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Orville Schell: China's Direct Investment in Latin America a 'Tipping Point'




China's Vice-President Xi Jinping (L) is seen alongside Cuban President Raul Castro (R), on June 5, 2011 at Revolution Palace in Havana. China has investments in transportation, oil, appliances, communications and tourism in Cuba. (Alejandro Ernesto/AFP/Getty Images)

China's Vice-President Xi Jinping (L) is seen alongside Cuban President Raul Castro (R), on June 5, 2011 at Revolution Palace in Havana. China has investments in transportation, oil, appliances, communications and tourism in Cuba. (Alejandro Ernesto/AFP/Getty Images)

Orville Schell, Arthur Ross Director of the Center on U.S.-China Relations at the Asia Society, spoke with the Associated Press earlier this week about China's recent direct investment spree in Latin America. For countries like Brazil, Argentina and Venezuela, among others, China is a great foreign investment alternative to the U.S. and the World Bank — while in exchange, China gets the resources it needs for continued economic growth.

The AP article comes one month after the Center on U.S.-China Relations published a report on Chinese direct investment, An American Open Door?, with a launch event featuring U.S. Secretary of Commerce Gary Locke.

"I don't know of any other government which has done this sort of securing of rights for commodities and natural resources so systematically around the Third World as China, and they've used a whole host of new financial instruments to do this," Schell told Ian James of the AP. "China's been very, very prolific in spreading its investments around Africa and Latin America, even though the terms aren't ideal."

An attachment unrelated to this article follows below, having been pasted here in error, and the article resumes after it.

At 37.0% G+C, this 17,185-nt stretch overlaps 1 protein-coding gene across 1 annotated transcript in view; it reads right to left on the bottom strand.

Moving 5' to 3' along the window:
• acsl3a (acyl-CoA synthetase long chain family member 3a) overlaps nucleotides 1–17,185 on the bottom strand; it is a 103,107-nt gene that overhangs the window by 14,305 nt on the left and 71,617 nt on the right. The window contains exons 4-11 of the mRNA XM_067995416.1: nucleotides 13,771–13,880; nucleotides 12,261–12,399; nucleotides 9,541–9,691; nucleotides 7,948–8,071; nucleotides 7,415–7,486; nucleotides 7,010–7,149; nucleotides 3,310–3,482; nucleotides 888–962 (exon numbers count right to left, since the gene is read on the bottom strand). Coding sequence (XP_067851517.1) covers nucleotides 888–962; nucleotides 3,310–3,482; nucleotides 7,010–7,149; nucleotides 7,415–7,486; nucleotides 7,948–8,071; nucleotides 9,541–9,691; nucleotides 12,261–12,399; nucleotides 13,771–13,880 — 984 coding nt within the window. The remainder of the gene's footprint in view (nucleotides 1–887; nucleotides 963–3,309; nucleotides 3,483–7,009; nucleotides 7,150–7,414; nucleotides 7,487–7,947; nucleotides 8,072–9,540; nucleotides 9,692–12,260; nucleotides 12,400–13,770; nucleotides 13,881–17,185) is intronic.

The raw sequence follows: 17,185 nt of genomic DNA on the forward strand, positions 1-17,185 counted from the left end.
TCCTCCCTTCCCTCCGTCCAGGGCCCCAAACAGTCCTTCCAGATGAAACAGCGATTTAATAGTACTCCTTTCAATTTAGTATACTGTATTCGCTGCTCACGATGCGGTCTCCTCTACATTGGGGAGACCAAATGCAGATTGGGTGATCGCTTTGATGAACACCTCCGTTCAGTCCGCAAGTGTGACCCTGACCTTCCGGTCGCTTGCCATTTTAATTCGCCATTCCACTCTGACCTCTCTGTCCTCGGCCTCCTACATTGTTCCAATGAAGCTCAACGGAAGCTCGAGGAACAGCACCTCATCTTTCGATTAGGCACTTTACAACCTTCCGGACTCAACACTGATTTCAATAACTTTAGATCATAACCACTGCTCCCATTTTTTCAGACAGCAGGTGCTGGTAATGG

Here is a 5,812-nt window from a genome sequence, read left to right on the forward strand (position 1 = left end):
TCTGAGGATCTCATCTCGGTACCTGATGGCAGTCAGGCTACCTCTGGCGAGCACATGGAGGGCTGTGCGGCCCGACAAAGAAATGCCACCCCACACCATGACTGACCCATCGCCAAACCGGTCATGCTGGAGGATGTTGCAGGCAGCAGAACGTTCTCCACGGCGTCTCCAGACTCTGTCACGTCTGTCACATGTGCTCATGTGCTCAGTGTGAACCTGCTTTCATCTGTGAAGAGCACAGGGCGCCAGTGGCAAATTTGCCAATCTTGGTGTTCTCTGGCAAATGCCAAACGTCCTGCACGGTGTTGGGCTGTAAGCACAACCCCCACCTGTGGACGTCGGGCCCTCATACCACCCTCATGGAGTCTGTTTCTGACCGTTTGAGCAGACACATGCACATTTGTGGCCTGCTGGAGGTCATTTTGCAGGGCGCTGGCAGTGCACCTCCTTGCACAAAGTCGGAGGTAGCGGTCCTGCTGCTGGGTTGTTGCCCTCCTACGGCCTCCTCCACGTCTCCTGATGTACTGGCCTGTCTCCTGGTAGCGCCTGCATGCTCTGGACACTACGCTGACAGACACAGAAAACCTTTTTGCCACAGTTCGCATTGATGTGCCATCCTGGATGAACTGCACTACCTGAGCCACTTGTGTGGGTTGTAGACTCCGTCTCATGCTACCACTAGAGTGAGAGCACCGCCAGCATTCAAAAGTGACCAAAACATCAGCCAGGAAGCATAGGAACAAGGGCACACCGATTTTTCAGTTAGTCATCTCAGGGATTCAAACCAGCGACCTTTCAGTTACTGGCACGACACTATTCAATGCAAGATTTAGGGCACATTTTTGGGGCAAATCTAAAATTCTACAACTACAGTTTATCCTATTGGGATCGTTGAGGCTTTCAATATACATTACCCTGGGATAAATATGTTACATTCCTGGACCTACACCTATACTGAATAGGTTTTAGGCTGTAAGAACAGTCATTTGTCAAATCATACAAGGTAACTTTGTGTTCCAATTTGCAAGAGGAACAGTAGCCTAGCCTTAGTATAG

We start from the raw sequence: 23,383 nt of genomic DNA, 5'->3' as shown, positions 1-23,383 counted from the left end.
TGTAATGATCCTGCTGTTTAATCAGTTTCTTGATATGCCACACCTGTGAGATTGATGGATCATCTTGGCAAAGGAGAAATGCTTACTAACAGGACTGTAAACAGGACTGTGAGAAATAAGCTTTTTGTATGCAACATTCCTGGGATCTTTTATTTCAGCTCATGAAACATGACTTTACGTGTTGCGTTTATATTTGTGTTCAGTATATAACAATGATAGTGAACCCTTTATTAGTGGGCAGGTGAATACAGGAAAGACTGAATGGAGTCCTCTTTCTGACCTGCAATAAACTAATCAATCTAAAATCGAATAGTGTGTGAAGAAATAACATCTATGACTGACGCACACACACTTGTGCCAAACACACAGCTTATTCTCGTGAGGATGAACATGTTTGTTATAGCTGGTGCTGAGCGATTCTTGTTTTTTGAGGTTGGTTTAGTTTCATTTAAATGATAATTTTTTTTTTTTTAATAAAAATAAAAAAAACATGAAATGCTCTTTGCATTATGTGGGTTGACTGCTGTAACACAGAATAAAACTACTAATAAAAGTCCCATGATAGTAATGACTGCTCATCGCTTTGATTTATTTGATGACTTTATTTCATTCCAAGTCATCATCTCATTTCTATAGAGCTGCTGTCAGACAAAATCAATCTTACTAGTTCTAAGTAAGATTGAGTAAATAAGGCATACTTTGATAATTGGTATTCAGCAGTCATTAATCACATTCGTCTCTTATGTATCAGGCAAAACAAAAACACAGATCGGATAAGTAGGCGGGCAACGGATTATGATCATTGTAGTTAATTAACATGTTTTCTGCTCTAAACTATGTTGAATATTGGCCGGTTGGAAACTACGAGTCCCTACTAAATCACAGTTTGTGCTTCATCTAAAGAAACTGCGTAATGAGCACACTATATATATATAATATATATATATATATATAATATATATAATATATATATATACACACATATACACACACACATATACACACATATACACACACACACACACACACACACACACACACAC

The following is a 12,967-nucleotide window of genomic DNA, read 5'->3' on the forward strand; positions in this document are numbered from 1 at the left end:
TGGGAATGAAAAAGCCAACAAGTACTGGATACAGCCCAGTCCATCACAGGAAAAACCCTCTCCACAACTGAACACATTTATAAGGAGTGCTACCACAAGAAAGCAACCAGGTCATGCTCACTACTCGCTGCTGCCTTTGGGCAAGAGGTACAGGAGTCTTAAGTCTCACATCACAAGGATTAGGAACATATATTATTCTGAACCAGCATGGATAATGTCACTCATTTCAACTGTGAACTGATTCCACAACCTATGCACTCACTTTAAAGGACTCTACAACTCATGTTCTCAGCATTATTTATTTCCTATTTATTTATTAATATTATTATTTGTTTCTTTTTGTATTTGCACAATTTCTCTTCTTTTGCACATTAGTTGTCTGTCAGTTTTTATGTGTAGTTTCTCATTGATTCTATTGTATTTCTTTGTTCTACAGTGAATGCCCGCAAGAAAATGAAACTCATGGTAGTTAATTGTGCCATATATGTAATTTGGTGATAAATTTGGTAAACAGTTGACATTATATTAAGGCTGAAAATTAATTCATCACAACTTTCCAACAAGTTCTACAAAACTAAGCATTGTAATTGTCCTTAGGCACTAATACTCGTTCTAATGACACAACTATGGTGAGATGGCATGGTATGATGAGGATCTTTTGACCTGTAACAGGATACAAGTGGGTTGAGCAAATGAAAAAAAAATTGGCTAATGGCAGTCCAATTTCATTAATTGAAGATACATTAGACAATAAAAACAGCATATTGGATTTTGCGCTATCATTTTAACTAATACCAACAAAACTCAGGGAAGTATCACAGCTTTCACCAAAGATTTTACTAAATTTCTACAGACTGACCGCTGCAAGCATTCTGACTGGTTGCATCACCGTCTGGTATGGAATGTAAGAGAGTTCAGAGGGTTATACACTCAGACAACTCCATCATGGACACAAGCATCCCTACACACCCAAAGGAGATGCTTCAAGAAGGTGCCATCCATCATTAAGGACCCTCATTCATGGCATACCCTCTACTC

Debts owed to China by these Latin American countries will be paid back in commodities, especially oil shipments. While the U.S. is still the leading investment source in Latin America, China is quickly catching up.

"This is a real tipping point moment, of which the Chinese investments in commodities and extractive resources of Latin America is just the opening bell," Schell said. "Who's got the money? And it's not the United States any longer. It's China. This is the next great pool of (foreign investment) that the world is going to reckon with in myriad ways."

Read the complete Associated Press story

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